Last February, My Arf-venture dog Seizo and I went to investigate the context of probably the oldest Native American group in North America which dates back to the archaic period during 7000 – 1500 BC according to Archaeologists called the Anasazi which nowadays we call “Ancestral Puebloan” or “Ancient Ones.”
Remnants of their homes and sacred sites are located in the southwest region of the USA called the Four corners where the states of Arizona, Colorado, Utah and New Mexico meet as this was a vital location because the Colorado river runs through various pocket streams which was essential to their survival.
The first state we explored was in southwestern Utah, visiting the “Mighty Five” National Parks where there are numerous Petroglyphs (rock art by carving or engraving its surface) from highway corner stops to mountain vistas.
Going towards Western Colorado a week later to investigate Mesa Verde National Park, we got stuck for three days at the nearest town of Cortez since there was a snowstorm which hindered us from going up the site at an elevation of over 8000 feet plus low visibility. Good news was that I was able to take advantage of visiting the Anasazi Heritage Center twice around four miles from the motel where I was able to research information about their existence, from basket-weaving, hunting, stargazing and other seasonal activities they passed on to their successors which mainly consists of the Hopi tribe.
We finally had sunshine after three days, which was a Go-signal to drive up to the largest and best-preserved cliff dwellings in North America. The ascent to the area was tough considering the road conditions and altitude it was located. We were taken by the guide to the Spruce Tree House which was the only site that was open since the other areas were still closed for the winter season as snow plows couldn’t go through. It was quite incredible on how they managed to carve up all the rocks in order to make their living quarters under the Colorado plateau. There are different reasons why they would live underneath the mountain. Archaeologists indicate that it was a good base for their hunter- gatherer lifestyle. The Pueblo people in the area says that their ancestors were hiding from someone or something above the dwellings.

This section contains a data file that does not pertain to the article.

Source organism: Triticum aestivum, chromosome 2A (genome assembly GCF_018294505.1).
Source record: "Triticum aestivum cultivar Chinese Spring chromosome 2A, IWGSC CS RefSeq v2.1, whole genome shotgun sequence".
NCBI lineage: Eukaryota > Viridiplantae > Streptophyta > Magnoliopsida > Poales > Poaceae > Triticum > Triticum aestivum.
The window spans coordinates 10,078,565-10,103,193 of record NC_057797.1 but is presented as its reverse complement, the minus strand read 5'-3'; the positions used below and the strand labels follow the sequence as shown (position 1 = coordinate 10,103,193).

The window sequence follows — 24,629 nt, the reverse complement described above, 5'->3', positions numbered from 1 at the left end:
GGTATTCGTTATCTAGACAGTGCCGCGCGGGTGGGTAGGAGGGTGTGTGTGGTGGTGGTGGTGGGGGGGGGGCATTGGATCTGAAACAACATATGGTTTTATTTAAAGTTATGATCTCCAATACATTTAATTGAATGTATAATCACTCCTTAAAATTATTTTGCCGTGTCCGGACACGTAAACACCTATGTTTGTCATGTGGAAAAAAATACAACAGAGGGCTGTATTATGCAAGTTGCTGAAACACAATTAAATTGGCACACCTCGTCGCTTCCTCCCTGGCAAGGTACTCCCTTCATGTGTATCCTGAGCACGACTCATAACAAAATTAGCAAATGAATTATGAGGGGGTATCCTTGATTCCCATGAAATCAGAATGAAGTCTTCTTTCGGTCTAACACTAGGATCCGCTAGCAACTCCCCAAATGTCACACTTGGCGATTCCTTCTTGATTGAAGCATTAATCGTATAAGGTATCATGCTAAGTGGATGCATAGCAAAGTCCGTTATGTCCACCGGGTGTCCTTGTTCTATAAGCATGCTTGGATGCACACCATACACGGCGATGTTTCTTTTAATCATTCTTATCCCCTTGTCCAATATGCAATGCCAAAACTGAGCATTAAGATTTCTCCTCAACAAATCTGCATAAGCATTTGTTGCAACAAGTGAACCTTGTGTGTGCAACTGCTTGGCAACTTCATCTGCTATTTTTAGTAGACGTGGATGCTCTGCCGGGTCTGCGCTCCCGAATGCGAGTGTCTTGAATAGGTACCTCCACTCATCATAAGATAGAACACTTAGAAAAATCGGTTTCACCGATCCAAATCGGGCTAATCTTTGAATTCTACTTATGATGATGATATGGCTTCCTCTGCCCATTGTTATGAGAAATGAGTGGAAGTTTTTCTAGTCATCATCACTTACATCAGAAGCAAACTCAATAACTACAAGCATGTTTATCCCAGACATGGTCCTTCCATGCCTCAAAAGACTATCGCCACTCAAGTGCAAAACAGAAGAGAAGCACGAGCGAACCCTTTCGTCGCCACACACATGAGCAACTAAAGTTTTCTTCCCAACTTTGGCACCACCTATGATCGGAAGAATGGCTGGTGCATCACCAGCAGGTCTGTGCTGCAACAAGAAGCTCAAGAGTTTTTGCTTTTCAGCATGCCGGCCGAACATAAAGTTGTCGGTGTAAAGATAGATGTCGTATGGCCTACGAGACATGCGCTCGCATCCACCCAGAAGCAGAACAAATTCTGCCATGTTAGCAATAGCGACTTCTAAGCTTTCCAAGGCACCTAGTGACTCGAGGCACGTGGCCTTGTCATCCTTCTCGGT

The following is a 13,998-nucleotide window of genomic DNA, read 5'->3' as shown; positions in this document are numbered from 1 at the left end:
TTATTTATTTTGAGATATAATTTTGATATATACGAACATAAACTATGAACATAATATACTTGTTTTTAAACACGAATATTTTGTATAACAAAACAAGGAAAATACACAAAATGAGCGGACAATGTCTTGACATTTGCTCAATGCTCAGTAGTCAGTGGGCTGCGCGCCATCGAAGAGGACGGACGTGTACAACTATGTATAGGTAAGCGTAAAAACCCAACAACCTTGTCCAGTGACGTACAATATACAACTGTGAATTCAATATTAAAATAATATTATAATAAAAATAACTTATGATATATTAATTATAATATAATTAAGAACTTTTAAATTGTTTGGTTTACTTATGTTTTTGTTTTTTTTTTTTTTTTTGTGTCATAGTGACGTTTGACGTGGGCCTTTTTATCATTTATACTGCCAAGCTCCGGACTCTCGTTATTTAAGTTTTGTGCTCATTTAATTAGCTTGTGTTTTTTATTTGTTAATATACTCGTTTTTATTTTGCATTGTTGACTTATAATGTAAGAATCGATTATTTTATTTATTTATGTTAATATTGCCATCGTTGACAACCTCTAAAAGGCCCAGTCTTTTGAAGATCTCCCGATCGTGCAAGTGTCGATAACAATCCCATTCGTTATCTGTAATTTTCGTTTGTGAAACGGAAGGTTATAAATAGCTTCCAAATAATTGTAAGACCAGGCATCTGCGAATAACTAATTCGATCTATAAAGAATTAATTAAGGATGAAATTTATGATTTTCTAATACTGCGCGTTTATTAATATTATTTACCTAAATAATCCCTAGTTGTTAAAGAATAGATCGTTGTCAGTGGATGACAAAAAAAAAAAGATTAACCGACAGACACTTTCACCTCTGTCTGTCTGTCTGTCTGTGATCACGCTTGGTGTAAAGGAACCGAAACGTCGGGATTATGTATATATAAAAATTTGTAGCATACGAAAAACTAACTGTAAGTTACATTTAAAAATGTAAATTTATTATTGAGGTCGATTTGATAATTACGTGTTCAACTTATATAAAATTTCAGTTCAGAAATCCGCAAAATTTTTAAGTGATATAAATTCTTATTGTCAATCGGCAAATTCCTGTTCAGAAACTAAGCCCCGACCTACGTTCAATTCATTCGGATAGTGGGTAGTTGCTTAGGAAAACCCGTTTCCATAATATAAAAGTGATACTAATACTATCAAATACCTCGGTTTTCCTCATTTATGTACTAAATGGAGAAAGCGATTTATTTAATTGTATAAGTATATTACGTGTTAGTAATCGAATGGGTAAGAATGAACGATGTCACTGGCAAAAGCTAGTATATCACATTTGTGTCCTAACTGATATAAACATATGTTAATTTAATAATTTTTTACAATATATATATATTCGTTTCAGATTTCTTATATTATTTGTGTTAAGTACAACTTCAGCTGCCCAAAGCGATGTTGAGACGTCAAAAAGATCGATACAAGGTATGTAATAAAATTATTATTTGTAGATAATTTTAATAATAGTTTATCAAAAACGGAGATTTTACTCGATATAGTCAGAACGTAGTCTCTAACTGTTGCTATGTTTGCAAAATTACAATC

The next archaeological site was in New Mexico called Chaco Canyon and this is the most important site for the Anasazi because stories from the Petroglyph trails have hundreds of inscriptions describing their life in the desert. The Fajada Butte which sits on the entrance of the canyon has carved marks of their astronomical signs from the skies during the summer and winter solstices. Kivas, which are ceremonial sites that all point out that this was the location where they all started to arrive from the main building called Pueblo Bonito. On top of the mountain view, where we climbed looking below and according to legend, there we saw how it resembles the Pleiades Star Cluster as Hopi oral traditions maintain that their ancestors came from these Sipapus or Portals into the present world.
The Anasazi advent set the stage for the migration of the Southwestern tribes where their monuments and temples stood the test of time containing the knowledge of the stars which shines upon the next generation of messengers, who will share the experience and stories of the ancients.
2 thoughts on “The Anasazi Advent”
Great area to visit, the Four Corners! My wife and I went 18 months ago. We loved it.
Hilarious, how the Chaco Canyon visitor’s center has no mention whatsoever of Fajada Butte and the astronomical aids there. Hilarious, that they use a homemade introduction to Chaco Canyon, instead of using the award-winning documentary narrated by Robert Redford, ‘The Mystery of Chaco Canyon,’ shown on PBS. The Redford-narrated documentary has a prominent place for Fajada Butte, as I understand it (I have not seen the documentary, but I have read the book that it is based upon, ‘Chaco Astronomy’).
In regard to the kivas, the ‘sarcophogus’ commonly found in the bottom center bears a striking resemblance to the ‘sarcophogus’ in the King’s Chamber in the Great Pyramid of Giza.
There is so much to explore at the Four Corners and Chaco Canyon is definitely my favorite. Glad that you guys enjoyed the trip as well.
Indeed, they did not mention anything at the main entrance about Fajada Butte. They are downplaying the archaeological and astronomical features it presents according to the Anasazi legends. Not the stuff mainstream archaeology wishes to emphasize of course.
Thank you for the information regarding the correlation between the Kivas and the Sarcophagus, we will definitely look more into it.